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Newbie Mora introduces new sound — Bongo263



ZVIITO Murairo, whose stage name is Chris Mora, is the new entrant on the music scene. Mora hopes to make a name with his brand new sound he calls Bongo263, a fusion of Tanzanian Bongo Flavour and Zimbabwean traditional sound.

The 34-year-old musician is gifted as he can sing in four languages Shona, KiSwahili, Chewa and English.

Although he is now pursuing a solo career, Mora had a stint with Allan Chimbetu where he did the backing vocals. Chris Mora (CM) speaks to The NewsHawks’ Jonathan Mbiriyamveka (JM) about his promising music career. Read the excerpt:

JM: Introduce yourself: real name, age and where you are based.

CM: My name is Zviito Murairo aka Chris Mora born on 6 August 1987. I grew up in Mvurwi and I am currently based in the high-density suburb of Rugare in Harare.

JM: At what point did you decide to go into music?

CM: I’ve always wanted to be a musician since I was very young. My father used to own a guitar and would play for neighbours at the farm where we grew up; that’s when I fell in love with the guitar and music.

JM: Who was your inspiration?

CM: Tanzanian music

JM: What type of music are you into?

CM: It’s a new sound we call Bongo263, a fusion of Tanzanian Bongo Flava and Zimbabwean traditional sound.

JM: Tell us your background?

CM: I grew up in Mvurwi and Guruve. My parents were working at a farm in Mvurwi then I came to Harare in 2018 doing part-time jobs till now. We are five in our family, that is three older girls and two boys.

I am the second from the last one. I started by writing sungura, I have a couple of unrecorded sungura songs but chose a different path. I once did vocals for Allan Chimbetu. I can speak Shona, Swahili, Chewa and English as demonstrated in my songs.

I was actually thinking of quitting music as I was failing to get a breakthrough, then I met Mudhara MontyG (Montgomery Katiyo, his manager), then the rest is history.

JM: Tell us about your latest project. Do you have an album out?

CM: We currently have three singles out, namely Vabereki, Maria and Tears of a woman. We are working on releasing our first album soon.

Vabereki is about a child appreciating the role played by the parents in raising him and wishing he could do more for them. Tears of a woman is a song against gender-based violence. Maria is party song about a husband complaining about the wife’s wayward behaviour.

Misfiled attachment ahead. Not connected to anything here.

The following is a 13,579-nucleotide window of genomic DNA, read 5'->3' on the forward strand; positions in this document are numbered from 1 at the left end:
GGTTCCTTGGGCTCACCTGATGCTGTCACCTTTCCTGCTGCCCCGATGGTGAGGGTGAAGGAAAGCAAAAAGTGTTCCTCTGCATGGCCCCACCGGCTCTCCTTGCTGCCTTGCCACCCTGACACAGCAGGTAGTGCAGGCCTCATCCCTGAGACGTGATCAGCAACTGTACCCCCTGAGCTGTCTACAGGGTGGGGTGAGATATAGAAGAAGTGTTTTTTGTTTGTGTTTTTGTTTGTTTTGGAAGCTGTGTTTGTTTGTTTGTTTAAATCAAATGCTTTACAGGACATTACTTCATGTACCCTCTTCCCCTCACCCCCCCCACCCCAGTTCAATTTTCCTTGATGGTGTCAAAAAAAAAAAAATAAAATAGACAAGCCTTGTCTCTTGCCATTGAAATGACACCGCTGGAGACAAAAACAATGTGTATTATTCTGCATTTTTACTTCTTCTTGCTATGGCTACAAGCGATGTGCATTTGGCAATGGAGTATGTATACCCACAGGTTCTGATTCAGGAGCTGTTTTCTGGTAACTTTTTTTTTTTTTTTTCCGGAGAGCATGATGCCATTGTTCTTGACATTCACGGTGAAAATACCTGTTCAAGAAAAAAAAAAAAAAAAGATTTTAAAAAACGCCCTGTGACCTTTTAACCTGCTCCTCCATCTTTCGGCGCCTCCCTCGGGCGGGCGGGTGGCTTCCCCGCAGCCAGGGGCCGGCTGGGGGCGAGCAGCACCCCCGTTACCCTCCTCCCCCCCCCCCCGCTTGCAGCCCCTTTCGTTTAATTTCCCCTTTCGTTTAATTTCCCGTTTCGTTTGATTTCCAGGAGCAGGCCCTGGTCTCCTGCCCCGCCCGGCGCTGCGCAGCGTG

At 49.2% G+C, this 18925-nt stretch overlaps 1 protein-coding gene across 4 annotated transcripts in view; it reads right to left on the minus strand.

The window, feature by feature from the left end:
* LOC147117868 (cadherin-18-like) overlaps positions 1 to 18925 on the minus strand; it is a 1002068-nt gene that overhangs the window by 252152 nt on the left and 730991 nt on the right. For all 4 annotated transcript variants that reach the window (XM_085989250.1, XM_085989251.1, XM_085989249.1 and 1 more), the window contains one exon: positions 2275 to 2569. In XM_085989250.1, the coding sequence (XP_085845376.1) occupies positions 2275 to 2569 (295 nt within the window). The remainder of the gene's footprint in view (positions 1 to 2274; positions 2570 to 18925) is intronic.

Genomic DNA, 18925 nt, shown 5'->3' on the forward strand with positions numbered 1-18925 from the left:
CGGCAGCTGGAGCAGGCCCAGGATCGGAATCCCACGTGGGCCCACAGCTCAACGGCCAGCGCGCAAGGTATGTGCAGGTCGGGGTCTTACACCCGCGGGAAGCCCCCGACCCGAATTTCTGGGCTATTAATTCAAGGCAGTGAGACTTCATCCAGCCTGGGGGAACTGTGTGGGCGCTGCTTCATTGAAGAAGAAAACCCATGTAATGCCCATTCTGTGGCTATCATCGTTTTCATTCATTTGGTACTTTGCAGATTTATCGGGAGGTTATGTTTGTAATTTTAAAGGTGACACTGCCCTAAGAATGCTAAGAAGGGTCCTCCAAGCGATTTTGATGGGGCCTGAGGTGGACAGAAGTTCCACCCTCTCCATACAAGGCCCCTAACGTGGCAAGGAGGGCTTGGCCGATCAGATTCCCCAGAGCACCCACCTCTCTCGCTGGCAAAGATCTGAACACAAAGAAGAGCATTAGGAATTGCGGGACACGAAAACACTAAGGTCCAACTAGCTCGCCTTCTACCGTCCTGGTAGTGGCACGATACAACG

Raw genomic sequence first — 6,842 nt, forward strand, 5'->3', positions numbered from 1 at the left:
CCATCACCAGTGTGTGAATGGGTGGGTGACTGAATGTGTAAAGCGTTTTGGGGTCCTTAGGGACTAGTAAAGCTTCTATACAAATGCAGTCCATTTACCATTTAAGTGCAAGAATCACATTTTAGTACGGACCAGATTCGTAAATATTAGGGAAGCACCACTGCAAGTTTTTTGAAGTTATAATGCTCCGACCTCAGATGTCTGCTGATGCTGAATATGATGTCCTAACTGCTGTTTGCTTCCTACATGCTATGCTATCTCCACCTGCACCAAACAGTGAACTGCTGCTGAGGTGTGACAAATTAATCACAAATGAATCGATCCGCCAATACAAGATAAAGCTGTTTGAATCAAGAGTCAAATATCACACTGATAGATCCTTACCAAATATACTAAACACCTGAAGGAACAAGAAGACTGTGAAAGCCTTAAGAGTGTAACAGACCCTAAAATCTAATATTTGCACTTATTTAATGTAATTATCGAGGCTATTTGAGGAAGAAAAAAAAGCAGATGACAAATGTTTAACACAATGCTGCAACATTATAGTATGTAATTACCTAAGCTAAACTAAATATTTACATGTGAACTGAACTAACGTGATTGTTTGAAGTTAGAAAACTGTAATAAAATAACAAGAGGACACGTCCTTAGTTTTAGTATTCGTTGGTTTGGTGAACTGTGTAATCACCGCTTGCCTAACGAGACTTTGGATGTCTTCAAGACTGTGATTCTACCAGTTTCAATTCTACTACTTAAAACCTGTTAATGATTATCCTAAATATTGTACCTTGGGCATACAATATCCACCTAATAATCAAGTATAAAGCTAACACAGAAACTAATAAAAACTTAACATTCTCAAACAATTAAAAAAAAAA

JM: How do you compose your music?

CM: My music is mainly social commentary. I write about the things surrounding me; our everyday life, especially we the youth in the ghetto.

JM: In terms of videos, how have you evolved as a musician?

CM: We are currently seeking funding for the videos of the three singles.

JM: How has Covid-19 impacted on your work as an artiste?

CM: As an up-and-coming artiste, the restrictions in showbiz have affecting our breakthrough as we were hoping to take advantage of live shows to do opening acts for established musicians and enhance our visibility, so we are just taking advantage of social media.

JM: Are you a full-time musician and why?

CM: I am currently juggling between part-time jobs and music as the music is still to produce monetary returns.

JM: What has been your most memorable moment?

CM: I sold my guitar and was thinking of returning to the rural areas, when the heavens smiled at me and I mate Mudhara Gwededza aka MontyG who took me under his wing and started promoting my music. I am very grateful to him and his partner who is based in South  Africa, Mudhara Nesto

JM: What are your plans for the post-Covid era?

CM: I plan a tour of Harare and then the whole Zimbabwe marketing Chris Mora the artiste and our Bongo263 sound.

JM: Who is in your management?

CM: I am currently being managed by MN2K Entertainment, with Montgomery Katiyo aka MontyG being the local manager and Netsai Kunjika aka Mudhara Nesto who is based in South  Africa being the international manager.

JM: What can fans expect from you?

CM: Fireworks. We are going to change the face of local music. The future has just arrived.


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